02 Aug 2016
Seattle start-up now plans to start shipping quasi-industrial laser cutting systems to first customers from December.
Glowforge, the Seattle start-up offering a laser cutting system direct to home consumers that raised $28 million in a month-long crowd-funding effort last year, has landed a further $22 million in a series B round of venture finance.
On top of a $9 million series A round completed in May 2015, it means the firm has now raised a total $59 million in a little over a year to support its roll-out of quasi-industrial carbon dioxide laser cutters.
Operating at an average laser power of either 40 Watts or 45 Watts, depending on which model is ordered, the Glowforge systems have previously been marketed as 3D laser printers.
However, they are in fact subtractive systems that are able cut designs into materials like leather, wood and paper much more quickly than the layer-by-layer build-up of plastic material inherent to additive 3D printing.
Series A investors Foundry Group and True Ventures returned for the latest round of financing, with Foundry Group managing director Brad Feld saying:
“We could see from [Glowforge’s] crowdfunding campaign and from the machine in our office that this was something magical and different. Our firm has always focused on hardware that changes the way that people interact with technology. Also, I have to admit: we really love lasers.”
Shipment schedule slips
Despite the crowd-funding success of last year and a workforce that has grown from 14 to 33 full-time employees since then, it appears that Glowforge is well behind schedule with its system shipment plans.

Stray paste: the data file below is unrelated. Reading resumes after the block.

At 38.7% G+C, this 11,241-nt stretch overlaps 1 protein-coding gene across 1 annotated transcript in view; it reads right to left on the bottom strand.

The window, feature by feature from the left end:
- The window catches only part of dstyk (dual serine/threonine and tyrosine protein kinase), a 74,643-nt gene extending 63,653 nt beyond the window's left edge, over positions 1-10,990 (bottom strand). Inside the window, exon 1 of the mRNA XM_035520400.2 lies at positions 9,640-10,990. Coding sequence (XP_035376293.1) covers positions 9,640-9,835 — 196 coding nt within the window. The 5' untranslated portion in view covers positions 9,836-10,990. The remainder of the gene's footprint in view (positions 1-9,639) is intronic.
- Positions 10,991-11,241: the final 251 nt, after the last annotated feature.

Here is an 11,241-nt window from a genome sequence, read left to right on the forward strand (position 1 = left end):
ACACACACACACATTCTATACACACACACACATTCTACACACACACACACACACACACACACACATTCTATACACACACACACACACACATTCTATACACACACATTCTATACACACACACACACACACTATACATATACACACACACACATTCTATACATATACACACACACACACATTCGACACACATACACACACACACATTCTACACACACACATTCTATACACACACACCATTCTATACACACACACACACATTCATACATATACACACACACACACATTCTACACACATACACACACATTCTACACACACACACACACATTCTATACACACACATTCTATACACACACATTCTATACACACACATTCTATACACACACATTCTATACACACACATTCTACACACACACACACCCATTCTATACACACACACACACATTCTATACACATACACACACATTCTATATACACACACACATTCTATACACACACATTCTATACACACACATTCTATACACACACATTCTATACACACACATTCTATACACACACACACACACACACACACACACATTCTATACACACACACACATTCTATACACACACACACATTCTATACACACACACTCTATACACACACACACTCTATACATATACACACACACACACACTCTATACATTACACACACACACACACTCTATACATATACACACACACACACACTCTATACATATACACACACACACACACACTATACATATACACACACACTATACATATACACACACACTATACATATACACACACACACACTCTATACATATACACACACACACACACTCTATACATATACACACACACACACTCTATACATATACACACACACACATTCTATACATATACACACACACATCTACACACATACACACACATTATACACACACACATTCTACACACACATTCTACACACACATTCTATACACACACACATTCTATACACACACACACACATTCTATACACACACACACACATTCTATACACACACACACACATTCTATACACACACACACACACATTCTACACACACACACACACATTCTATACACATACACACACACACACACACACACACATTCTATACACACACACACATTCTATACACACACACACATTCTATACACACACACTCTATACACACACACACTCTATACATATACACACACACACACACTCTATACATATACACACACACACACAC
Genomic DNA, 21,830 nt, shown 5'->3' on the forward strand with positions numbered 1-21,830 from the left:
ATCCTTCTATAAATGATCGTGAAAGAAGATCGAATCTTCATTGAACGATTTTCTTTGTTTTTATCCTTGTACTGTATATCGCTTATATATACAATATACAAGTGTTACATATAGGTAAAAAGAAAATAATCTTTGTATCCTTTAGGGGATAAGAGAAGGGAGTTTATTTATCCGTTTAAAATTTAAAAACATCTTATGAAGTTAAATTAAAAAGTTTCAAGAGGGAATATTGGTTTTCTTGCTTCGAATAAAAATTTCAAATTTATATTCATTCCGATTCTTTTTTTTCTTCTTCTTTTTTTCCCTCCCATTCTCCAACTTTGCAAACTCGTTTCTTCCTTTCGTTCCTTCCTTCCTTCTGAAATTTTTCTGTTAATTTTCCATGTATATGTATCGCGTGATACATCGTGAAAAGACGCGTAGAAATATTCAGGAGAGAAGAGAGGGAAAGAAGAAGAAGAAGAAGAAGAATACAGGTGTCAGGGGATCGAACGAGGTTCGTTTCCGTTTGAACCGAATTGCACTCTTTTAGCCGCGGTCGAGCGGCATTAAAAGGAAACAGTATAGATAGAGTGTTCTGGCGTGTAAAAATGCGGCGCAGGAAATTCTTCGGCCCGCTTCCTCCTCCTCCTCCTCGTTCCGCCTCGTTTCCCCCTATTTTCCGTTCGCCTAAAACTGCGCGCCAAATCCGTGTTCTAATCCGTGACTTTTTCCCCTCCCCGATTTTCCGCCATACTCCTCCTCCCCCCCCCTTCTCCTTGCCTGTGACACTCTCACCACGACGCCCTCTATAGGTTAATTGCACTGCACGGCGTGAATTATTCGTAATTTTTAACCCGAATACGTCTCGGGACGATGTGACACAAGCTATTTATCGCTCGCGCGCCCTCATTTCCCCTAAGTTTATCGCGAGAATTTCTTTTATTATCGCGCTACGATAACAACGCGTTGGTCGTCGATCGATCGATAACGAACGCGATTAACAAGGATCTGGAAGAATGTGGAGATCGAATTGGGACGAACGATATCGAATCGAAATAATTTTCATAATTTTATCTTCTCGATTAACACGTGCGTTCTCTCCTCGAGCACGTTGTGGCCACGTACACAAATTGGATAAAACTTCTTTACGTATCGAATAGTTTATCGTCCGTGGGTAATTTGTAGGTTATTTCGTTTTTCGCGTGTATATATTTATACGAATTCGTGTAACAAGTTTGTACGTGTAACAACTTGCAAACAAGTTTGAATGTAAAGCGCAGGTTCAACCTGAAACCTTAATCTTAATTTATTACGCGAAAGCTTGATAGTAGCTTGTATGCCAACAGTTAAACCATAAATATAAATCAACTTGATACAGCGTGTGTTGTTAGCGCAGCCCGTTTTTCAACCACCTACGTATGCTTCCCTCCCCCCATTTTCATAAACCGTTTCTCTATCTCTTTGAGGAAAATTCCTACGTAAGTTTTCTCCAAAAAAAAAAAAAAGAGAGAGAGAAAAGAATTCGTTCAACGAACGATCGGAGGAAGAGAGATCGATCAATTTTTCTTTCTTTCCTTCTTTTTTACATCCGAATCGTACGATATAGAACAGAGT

Systems destined for customers who ordered the laser cutters during the initial crowd-fund are now set to ship in December 2016 – Glowforge had originally intended to fulfill those orders by the middle of this year. Any new orders are currently scheduled to ship from March 2017.
CEO and founder Dan Shapiro said in the company’s latest release: “With this financing, we can deliver not just an amazing product to the people who’ve ordered it already, but we can scale up our American assembly line to make this available to schools, homes, and businesses around the world.”
Based around a customized CO2 laser tube, with quoted beam characteristics including <5 mm diameter at aperture and a divergence of less than 1.2 mrad, the system includes sealed optics with cleanable and replaceable windows.
Autofocus measures material thicknesses
The laser cutters also feature a 3D autofocus system that is said to automatically accommodate materials of different thicknesses. “The dual on-board cameras let the user drag and drop their design, then preview their print for perfect results,” Glowforge says. “The wi-fi connectivity means that - with the optional air filter - all you need is an outlet to locate the Glowforge printer anywhere in a home or business.”
The company is also introducing a new UV barcode system that automatically identifies material types, so that the laser settings can be adjusted accordingly.
When contacted by optics.org last year, CEO Shapiro dismissed any safety concerns about the use of a quasi-industrial laser cutter in the home or office, pointing out that the “basic” 40 Watt average power model represented the first CNC laser cutter/engraver system to be rated as a “Class 1” enclosure similar to Blu-ray or DVD recorders.
However, the slightly more powerful 45 Watt “pro” model cutter is rated as a “Class IV” enclosure and does require appropriate safety precautions, Shapiro added.
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